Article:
Jarred Amato | Movers & Shakers 2020–Innovators

In 2016, Nashville Maplewood High School English teacher Jarred Amato read an article with his class about book deserts, neighborhoods with limited access to books. “We were outraged,” he says. “We thought: ‘What can we do together to solve this problem?’”

Sidsel Bech-Petersen

CURRENT POSITION

English Teacher, Middle College High School, Nashville Metro Public Schools

DEGREE

EdD, Lipscomb University, 2018

HONORS

Inspiring Educator Award, Nashville Public Education Foundation, 2018; Penguin Random House Educator of the Year, 2017

FOLLOW

@jarredamato; @ProjectLITcomm; jarredamato.wordpress.com

Photo by Bob Schatz

 

Nurturing Teen Reading

In 2016, Nashville Maplewood High School English teacher Jarred Amato read an article with his class about book deserts, neighborhoods with limited access to books. “We were outraged,” he says. “We thought: ‘What can we do together to solve this problem?’”

Amato and his students organized a book drive and set up kiosks using converted USA Today newsstands in community centers and YMCAs across Nashville to make 15,000 books available to families. But they realized this wasn’t enough. Students needed access to high-quality books that would engage them and spark deeper conversations. They had to be culturally relevant to the predominantly African American readership in their community. “Most of our students had never seen themselves reflected in the curriculum,” says Amato.

Amato and his students created a monthly book club to discuss and celebrate texts that held great meaning for them. This was the origin of the student-driven Project LIT. From these modest beginnings, the project has grown to include more than 1,300 chapters across 48 states. “It’s amazing to know that we’re helping thousands of students fall in love with reading,” Amato says, “and nurturing the next generation of artists, authors, poets, activists, teachers, and entrepreneurs.”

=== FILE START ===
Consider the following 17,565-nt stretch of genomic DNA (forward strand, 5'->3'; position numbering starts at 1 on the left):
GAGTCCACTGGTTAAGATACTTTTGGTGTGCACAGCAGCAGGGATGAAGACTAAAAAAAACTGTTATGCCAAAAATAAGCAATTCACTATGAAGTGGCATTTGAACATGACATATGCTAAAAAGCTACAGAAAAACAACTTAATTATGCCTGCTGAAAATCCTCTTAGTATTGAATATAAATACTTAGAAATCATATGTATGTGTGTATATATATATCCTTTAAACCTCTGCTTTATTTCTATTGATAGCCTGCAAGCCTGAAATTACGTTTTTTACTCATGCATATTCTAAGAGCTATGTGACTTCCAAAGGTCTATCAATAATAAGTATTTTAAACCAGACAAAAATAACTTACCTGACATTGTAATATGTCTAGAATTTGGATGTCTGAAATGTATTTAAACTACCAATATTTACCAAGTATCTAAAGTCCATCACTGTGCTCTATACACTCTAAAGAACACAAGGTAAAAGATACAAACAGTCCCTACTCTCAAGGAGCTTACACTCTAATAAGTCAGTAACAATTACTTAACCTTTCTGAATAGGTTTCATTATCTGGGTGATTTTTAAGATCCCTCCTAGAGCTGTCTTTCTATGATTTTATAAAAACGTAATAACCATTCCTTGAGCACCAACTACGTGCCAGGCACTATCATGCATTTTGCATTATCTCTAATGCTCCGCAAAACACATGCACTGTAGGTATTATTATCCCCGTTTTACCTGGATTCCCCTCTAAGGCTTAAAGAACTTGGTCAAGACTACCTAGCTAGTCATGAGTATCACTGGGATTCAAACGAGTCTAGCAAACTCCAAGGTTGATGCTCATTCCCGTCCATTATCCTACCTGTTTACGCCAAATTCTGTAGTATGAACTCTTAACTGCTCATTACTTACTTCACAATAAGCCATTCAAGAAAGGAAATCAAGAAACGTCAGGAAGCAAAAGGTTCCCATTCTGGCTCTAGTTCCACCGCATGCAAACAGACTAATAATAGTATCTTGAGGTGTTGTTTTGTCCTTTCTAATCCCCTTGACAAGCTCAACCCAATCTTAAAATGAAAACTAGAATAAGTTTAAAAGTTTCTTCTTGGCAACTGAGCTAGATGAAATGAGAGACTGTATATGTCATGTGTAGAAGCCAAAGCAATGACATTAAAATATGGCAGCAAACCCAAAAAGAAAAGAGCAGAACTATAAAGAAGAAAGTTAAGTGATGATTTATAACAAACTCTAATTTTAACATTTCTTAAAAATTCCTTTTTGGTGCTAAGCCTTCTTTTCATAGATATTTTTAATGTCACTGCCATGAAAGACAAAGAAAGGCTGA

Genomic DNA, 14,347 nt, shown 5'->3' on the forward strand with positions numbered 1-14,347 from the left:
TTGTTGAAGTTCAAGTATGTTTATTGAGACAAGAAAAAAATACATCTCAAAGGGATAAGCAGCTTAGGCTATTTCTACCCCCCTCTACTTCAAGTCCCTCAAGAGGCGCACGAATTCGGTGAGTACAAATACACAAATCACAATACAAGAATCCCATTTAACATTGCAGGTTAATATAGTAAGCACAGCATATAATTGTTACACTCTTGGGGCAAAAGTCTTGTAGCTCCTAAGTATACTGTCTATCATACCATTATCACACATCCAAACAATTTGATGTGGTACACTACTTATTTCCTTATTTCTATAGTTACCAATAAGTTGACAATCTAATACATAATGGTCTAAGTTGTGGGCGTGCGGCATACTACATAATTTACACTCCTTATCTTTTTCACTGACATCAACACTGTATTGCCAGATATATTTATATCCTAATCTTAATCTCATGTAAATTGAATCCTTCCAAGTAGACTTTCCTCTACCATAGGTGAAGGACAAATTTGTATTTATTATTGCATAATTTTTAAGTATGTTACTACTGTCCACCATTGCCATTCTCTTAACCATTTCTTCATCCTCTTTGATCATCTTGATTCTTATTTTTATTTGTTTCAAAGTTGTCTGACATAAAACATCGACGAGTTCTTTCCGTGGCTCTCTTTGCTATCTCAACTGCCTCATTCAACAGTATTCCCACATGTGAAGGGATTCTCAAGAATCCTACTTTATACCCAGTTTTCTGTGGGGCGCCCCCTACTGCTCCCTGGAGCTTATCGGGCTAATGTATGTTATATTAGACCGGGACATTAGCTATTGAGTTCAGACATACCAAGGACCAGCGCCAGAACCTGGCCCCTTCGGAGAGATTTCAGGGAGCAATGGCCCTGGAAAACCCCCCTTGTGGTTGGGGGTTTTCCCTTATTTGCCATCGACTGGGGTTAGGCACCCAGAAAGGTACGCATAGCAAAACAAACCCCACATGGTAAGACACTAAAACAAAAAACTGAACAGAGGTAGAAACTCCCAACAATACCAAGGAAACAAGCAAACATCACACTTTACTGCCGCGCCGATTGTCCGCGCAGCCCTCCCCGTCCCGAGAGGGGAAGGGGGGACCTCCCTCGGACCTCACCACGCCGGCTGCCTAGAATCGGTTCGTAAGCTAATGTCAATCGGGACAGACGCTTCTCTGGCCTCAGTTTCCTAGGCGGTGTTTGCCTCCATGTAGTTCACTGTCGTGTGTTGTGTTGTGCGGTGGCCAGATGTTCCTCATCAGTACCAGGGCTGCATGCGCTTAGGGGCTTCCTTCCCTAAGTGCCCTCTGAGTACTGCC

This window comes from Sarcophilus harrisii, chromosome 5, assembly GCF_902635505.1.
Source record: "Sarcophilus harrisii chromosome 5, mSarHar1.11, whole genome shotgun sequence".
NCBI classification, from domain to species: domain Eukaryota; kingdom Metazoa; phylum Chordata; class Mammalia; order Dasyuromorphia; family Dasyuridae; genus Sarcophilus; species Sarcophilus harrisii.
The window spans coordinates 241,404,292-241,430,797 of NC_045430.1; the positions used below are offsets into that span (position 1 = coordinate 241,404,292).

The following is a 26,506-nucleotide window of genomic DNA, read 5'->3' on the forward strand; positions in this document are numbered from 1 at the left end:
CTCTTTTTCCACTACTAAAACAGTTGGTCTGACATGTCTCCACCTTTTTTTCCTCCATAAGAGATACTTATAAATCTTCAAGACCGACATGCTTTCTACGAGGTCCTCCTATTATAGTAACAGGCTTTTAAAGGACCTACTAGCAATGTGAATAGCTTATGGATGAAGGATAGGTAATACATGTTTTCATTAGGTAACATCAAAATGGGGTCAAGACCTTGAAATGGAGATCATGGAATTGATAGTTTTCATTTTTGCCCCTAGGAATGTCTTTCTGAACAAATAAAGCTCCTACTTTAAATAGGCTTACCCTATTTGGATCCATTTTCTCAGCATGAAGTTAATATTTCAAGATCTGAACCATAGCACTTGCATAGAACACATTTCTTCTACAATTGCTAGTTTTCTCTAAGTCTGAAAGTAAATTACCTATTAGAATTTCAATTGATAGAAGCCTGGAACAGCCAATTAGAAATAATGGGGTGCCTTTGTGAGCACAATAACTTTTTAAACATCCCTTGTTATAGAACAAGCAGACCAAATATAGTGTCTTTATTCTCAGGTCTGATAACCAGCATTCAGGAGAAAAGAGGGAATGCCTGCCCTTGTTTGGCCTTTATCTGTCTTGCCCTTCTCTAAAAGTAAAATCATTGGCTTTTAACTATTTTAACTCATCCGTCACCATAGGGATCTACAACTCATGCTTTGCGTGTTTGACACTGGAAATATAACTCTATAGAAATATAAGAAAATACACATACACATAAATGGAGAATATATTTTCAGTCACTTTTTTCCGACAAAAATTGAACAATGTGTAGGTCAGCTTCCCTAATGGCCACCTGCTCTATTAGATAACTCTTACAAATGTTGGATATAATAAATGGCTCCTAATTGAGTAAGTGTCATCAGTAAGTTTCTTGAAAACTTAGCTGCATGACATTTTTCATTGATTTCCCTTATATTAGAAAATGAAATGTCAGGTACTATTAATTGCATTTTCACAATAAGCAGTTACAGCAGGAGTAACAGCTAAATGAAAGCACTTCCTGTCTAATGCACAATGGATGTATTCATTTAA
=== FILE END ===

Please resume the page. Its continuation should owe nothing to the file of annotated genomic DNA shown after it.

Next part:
At Amato’s current school, there are two Project LIT book clubs—one at lunch, the other after school. Students vote on what they want to read, with input from chapters all over. The 2019–20 titles were announced last May—20 middle grade and 20 YA selections. The 2020–21 titles will be released in two waves, says Amato, in late April/early May and August/September “to generate excitement as we kick off the school year.” The project also has a large social media presence, with students and advisors sharing inspiration and recommending books online. The face-to-face Project Lit Summit, where students, educators, and authors come together, is canceled this year due to COVID-19; virtual PD and community building for chapter leaders is in the works.

Amato says the keys to engaging students in reading are giving them choice, access, time, and community. “Young people crave belonging and connection,” he says. “Reading, too often, is a solitary experience, and our Project LIT community makes it a shared one. We’ve got to acknowledge that the traditional model of English class isn’t working for many students, and ... be willing to try something different."

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